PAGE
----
The numerous native dogs that have inhabited Alaska for countless years are the ancestors of the Alaskan Klee Kai. In Alaska’s hard environment, many of these dogs not only made wonderful family pets but also played a vital role in indigenous communities and nomadic people’s survival. They were excellent sled pullers, hikers, hunters, trackers, and early warning systems for impending risks like wild animals or foes. The Alaskan Interior Village dogs are one of the biggest subgroups of indigenous canines that served as the foundation for the breed that came to be known as the Alaskan Husky.They produced a canine that was cheerful by temperament, intelligent, active, and hardworking.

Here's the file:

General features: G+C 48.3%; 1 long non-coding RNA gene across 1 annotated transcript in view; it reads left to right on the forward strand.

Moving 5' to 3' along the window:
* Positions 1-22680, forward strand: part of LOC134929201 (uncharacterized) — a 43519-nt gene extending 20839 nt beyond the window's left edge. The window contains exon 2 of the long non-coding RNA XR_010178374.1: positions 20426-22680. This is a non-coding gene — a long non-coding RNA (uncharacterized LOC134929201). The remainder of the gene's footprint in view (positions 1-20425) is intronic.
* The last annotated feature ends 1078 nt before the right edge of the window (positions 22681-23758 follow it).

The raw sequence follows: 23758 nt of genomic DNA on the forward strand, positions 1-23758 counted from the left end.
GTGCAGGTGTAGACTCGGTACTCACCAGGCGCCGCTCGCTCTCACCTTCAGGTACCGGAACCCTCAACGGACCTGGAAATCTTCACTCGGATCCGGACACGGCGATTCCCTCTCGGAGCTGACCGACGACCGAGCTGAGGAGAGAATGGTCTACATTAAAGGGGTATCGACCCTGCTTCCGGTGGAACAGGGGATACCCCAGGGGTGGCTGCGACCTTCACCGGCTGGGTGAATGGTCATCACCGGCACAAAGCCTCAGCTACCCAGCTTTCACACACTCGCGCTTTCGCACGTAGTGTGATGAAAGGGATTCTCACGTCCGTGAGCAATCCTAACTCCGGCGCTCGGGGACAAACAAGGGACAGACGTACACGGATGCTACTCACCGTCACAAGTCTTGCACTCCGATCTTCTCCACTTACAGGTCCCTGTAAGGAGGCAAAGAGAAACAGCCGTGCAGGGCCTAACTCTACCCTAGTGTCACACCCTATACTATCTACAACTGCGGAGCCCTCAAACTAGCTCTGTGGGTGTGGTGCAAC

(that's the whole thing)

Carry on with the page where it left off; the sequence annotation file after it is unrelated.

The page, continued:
Beginning in the early 1970s, Linda Spurlin and her family in Alaska began breeding these well-bred husky dogs to create the modern Alaskan Klee Kai breed. She developed a companion-sized version of the Alaska Husky with a very distinctive contrasting symmetrical facial mask and markings by carefully selecting the somewhat smaller dogs with the type/look she envisioned and meeting her high standards for health, structure, and temperament. She did this using a strict breeding program to select the dogs that met these criteria. Similar to their progenitors, Alaskan Klee Kais are versatile companion dogs for people of all ages who enjoy traveling, hiking, sports, entertainment, therapy, and service.